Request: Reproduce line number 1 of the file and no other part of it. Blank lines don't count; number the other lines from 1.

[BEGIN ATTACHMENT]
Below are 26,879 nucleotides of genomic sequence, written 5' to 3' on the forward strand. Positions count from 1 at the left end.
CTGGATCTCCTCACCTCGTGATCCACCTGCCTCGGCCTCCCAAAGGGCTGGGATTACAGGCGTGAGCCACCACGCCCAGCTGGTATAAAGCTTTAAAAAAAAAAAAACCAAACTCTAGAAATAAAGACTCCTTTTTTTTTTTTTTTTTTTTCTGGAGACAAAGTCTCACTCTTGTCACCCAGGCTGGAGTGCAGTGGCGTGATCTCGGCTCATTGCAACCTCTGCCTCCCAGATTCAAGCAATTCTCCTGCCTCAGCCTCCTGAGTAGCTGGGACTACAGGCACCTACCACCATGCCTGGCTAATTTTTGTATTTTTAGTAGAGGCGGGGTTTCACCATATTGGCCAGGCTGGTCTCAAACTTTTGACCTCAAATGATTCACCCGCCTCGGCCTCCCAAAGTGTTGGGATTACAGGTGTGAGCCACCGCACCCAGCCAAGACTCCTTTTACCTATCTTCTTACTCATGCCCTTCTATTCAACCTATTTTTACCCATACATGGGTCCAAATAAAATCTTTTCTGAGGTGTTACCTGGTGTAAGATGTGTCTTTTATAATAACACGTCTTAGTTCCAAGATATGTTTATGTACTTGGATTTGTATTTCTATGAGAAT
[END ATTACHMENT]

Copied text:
Below are 26,879 nucleotides of genomic sequence, written 5' to 3' on the forward strand. Positions count from 1 at the left end.